Froneman in to ‘make benefit’
But creation of US$5bn company is seen as flashy
THE PROPOSED R21bn (US$2,9bn) merger of Neal Froneman’s sxr Uranium One with UrAsia Energy has engendered some mixed reviews. Supporters believe it to be bold, expansive and strategically in your face. Doubters say it’s dilutive to shareholders and they don’t buy the need for scale.
The combined unit will produce nearly as much uranium in 2012 as the world’s largest publicly listed producer. But at a time when sxr Uranium One is about to press the button on production in South Africa, questions are being asked if the company has stretched its personnel and resources.
There are also questions whether UrAsia’s uranium mines, which it has owned for a mere 14 months, can provide the value. The company has so far booked a profit of $27m (R195m) on the mines, all of which are in central Asia’s Khazakstan. One other grumble is that Khazakstan carries with it political risk.
“I’ve gone cold on this,” says Pete Major, who helps manage investment funds for Cadiz. “They’ve paid a massive premium (21% on 20-day value-weighted average price) and diluted the hell out of shareholders.”
Still, catapulting sxr Uranium One in that way should come as no great surprise.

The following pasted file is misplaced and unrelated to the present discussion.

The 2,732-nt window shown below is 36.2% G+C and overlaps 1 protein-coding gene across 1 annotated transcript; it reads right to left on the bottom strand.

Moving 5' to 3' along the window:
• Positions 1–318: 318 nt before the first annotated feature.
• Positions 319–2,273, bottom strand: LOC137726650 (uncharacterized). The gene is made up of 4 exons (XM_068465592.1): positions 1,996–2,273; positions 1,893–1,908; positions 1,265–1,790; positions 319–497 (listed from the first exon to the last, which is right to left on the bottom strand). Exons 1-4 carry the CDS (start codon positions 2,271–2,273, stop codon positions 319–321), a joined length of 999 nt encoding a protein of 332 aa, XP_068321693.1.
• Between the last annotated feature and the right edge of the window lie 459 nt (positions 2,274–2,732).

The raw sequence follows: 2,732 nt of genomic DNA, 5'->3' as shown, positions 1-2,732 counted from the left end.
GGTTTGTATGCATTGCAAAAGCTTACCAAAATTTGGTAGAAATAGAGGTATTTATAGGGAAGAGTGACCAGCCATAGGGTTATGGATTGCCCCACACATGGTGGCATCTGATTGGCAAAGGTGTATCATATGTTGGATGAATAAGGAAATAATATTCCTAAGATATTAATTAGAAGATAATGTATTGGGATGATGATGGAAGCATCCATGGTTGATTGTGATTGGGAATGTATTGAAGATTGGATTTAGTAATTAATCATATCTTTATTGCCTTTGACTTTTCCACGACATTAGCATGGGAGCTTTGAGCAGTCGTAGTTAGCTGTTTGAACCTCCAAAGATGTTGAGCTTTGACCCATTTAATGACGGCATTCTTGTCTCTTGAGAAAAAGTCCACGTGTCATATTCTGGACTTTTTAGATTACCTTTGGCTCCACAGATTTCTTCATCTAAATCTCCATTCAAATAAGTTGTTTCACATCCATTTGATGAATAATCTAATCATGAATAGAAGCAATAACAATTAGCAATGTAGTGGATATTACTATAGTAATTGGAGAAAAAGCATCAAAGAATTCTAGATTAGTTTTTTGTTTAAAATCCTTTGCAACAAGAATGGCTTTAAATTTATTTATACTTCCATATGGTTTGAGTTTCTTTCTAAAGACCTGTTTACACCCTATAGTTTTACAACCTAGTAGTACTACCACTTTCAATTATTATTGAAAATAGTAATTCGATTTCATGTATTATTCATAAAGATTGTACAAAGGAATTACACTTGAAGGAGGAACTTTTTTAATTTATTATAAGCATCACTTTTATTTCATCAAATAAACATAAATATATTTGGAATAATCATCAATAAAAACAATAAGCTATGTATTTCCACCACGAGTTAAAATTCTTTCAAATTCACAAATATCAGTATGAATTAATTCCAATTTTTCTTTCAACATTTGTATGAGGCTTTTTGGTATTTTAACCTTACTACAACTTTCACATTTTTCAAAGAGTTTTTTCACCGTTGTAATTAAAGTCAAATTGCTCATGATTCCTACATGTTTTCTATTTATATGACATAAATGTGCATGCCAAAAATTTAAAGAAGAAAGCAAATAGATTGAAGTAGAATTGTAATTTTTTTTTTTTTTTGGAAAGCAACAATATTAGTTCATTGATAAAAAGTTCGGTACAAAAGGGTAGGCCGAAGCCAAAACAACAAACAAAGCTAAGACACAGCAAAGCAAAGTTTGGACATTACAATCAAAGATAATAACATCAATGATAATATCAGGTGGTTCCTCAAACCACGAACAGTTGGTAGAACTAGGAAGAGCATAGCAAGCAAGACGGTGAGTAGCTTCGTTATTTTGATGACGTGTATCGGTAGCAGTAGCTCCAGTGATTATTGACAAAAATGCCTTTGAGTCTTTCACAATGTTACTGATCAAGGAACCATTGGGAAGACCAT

Froneman is an aggressive businessman. After being excluded from Harmony Gold’s executive in 2001, he left to become Brett Kebble’s corporate frontman at JCI Gold. He left that after it became obvious that Kebble wasn’t going to brook challenge.
After a stint at Gold Fields running its Kloof gold mine, Froneman eventually bought control of Afrikander Lease (Aflease) through the New Kleinfontein consortium.
Shortly after, Froneman faced a slump in the rand gold price that almost ruined Aflease. He shut Aflease’s gold mine, hoping to contain the damage and turn to Aflease’s gold exploration prospects. But the market lost faith. Aflease’s price fell from R6,50 to R2,15/ share by late 2003.
Then, suddenly, came the lucky packet of all lucky packets: Aflease had uranium – lots of it.
Last week’s deal was to increase sxr Uranium One’s project annual uranium output in 2008 to 19,4m pounds in a company worth $5bn (R36bn). One concern among analysts is that Froneman is betting big on a share rerating solely on its market value without regard for shareholder value.
Nigel Suliaman, who helps manage the resources funds for Metropolitan Asset Managers, says that securing assets in a rising uranium market makes sense. As for the pro- fitability of the Khazakstan assets, he’s willing to give Froneman the benefit of the doubt.
Says Suliaman: “Froneman saw the uranium market very early. So for the time being I think we shouldn’t second-guess him. I’ll go with management on this one.”
Interestingly, there’s a slightly different view in Canada, which may be described as less risk averse than their counterparts in SA, according to a report by RBC Capital Markets on 13 February.
“Based on the price paid for ‘pounds in the ground’, sxr is paying a premium for UrAsia’s assets. However, we believe this may be justified by the advanced stage of the projects and the fact UrAsia plans to bring its pounds out of the ground faster than sxr.”
Can he “make
benefit” in the glorious
nation of Khazakstan?